At the heart of the Egyptian calendar year was the rising waters of the Nile as part of the annually-occurring inundation. Egyptians noted that the Sirius star (Sothis) would rise roughly at same time every year, which for between 3,000-2,500 BC was in late June. With the inundation usually happening shortly thereafter, the Egyptians celebrated this time with a festival of the New Year.
emerging from the earth, arriving to bring Egypt to life,
hidden of form, the darkness in the day,
the one whose followers sing to him, as he waters the plants,
created by Ra to make every herd live,
who satisfies the desert hills removed from the water,
for it is his due that descends from the sky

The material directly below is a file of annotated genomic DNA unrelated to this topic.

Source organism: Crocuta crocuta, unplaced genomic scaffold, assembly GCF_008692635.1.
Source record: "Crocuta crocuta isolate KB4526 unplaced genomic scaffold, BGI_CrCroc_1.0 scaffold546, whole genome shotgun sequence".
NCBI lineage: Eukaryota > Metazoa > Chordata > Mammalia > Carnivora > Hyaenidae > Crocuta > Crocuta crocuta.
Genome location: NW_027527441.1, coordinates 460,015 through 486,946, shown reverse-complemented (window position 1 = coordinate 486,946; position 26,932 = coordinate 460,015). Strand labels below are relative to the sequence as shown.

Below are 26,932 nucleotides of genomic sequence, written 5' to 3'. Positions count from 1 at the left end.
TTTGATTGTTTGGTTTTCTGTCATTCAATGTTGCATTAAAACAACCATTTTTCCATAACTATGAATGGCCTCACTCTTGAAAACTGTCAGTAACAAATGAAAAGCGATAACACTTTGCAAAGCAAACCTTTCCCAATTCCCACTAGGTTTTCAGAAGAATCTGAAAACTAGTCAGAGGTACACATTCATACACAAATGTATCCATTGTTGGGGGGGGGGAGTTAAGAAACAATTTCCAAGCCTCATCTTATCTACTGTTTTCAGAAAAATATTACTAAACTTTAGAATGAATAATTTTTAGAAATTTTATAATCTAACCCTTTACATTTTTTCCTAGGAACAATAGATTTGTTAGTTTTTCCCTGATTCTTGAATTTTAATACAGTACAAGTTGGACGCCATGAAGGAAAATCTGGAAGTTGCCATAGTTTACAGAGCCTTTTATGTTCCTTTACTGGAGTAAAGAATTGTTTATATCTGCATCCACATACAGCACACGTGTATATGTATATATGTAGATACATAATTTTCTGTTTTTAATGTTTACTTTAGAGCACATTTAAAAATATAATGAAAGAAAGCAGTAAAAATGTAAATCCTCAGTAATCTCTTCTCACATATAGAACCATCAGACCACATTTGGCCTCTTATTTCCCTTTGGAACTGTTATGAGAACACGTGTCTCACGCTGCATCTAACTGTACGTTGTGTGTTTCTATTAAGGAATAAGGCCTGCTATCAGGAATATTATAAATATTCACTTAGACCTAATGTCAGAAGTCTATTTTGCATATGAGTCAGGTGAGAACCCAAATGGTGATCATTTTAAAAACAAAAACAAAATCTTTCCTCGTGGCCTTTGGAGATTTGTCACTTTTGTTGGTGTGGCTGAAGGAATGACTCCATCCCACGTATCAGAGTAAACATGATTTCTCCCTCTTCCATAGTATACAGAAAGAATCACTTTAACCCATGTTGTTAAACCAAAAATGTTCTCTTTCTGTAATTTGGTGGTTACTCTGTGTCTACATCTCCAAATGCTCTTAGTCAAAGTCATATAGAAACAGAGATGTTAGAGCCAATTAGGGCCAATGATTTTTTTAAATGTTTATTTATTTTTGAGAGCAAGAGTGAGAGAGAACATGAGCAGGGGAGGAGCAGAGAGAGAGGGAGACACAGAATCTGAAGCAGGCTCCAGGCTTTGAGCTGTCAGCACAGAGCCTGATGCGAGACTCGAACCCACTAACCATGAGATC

– he, the beloved of Geb, controller of Nepri,
the one who makes the crafts of Ptah verdant.
Hail to your countenance, Hapi (the god of the Nile),
Who comes forth from the ground, who returns to save the Black Land; […]
To whom his divine entourage gives constant praise,
Who waters the countryside created by Re
In order to preserve every kind of small creature.
~ Both attributed to Khety circa 1990-1926 bce
I particularly like the line, “to preserve every kind of small creature.” All sorts of small creatures, and especially cats, are preserved and cared for at our Sanctuaries.
Today, according to modern calculations of the ancient Egyptian calendar, and observations of the rising of Sirius, the Sothis Star, it would be the New Year signifying the rising of the Nile. Hail the inundation!
You must be logged in to post a comment.